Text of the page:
The serialisation of Jibunoh’s Hunger for Power: The Power of the Siren
Jibunoh’s Hunger for Power: The Power of the Siren
This might not be true in all instances, but I can certainly recall an incident from so long ago that taught me a lesson regarding the importance of observing due protocol.
I met the amazingly intriguing Oxford and Sandhurst-edu-cated Odimegwu Ojukwu in Ivory Coast while he was still on exile, and we developed a warm relationship.
When he returned to Nigeria, I sent him an invitation to an event at DIDI Museum and he was quite gracious in sending me a message accepting the invitation.
On that fateful day, I was informed that Ojukwu was driving into the compound and I had expected him to park, get out of his car and walk in to join us at the event.
But to my sur-prise, some moments later, someone came to notify me that he was still in the car with his wife, as I was yet to arrive to formally receive them.
I immediately rushed out to apologise and welcome them, all the while feeling really bad about the situation.
Bear in mind that Ojukwu had been the Head of State of Biafra and although he was no longer in that office, he still carried the authority and demanded the same level of respect.
This was quite the lesson in observing due protocol.
Recalling my experience with Ojukwu triggered a more re-cent but related memory that got me pondering about the power of the siren.
During one of the Sallah celebrations, I was in my village when a former minister friend rang me to enquire about my whereabouts.
I told him that I was simply relaxing in the village following which he then mentioned that he was sending something across to me.
At that time, I had no idea what it was but I was soon to find out a few hours later in a most interesting way.
My village is very serene with barely any sound of vehicular traffic and my house is tucked away far from the heart of town.
All of a sudden, I could hear the sound of a siren get-ting louder and louder until it was almost at my gate.
My immediate thought was that my minister friend had come himself to deliver the gift, and recalling my experience with Ojukwu, I went to the gate with the intention of receiving whoever it might be.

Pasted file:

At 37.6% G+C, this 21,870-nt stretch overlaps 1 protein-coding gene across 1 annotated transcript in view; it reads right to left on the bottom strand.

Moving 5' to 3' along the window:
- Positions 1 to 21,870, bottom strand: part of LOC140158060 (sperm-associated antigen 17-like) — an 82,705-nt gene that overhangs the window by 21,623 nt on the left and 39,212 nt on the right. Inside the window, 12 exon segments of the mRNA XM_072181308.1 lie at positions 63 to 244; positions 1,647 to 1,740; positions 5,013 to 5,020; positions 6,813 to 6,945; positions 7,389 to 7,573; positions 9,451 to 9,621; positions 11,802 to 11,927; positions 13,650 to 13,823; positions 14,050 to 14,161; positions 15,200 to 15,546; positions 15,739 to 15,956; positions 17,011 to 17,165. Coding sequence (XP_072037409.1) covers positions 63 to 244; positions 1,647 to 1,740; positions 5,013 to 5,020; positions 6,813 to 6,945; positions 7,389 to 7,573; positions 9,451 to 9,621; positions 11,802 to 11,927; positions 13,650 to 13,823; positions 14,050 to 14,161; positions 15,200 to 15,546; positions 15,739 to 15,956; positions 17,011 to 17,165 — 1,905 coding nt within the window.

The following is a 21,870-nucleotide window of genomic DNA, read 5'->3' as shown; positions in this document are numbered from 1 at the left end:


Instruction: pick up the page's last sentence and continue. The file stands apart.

When I got to the gate, I saw a Hilux pick-up van with a Ram at the back. It had two other occupants; the driver and an orderly.
I was rattled and had to ask if they had been re-sponsible for the siren, to which the orderly, who laid down flat to greet me, responded with, “Oga, it is Sallah na.”
I couldn’t get over it – the use of the siren in the former minister’s vehicle when he was not in it. So was the siren meant for the Ram?
This got me wondering about the use of sirens, which nat-urally led me to ponder about the power dynamic that it appropriates, legitimises and perpetuates. The siren has al-ways had to do with power.
For those who do not know it, the siren was not invented in Nigeria or by a Nigerian even though we love the sound of it.
The siren has its origin in Greek mythology. It referred to a group of creatures who used to pose as beautiful women and then tempt hapless sailors with their lovely songs.
Be-witched by the sonorous songs, the sailors would usually crash their ships into the rocks and drown, or be eaten by the creatures.
Does this sound familiar?
Think of flashing lights as beguiling beauty, think of the blaring sirens sowing confusion in the minds of drivers, and then think of drivers crashing into each other as they try to make way for the loud sirens in their wake, and you can see clearly where it all came from.
So, these people ensconced in close proximity to power, symbolized, in this instance, by the possession of a car fit-ted with blaring sirens, couldn’t imagine not causing a ruck-us even if it was just the driver and orderly in the car on a personal mission for their boss.
I felt bad and was tempted to tell my friend – who I was go-ing to call anyway to express my thanks for the gift – about the incident, but I decided against it as I didn’t want to ruin the young men’s day.
The experience however got me seriously thinking about the level at which we abuse power in this country, especially since I have written quite a lot about power all through this book.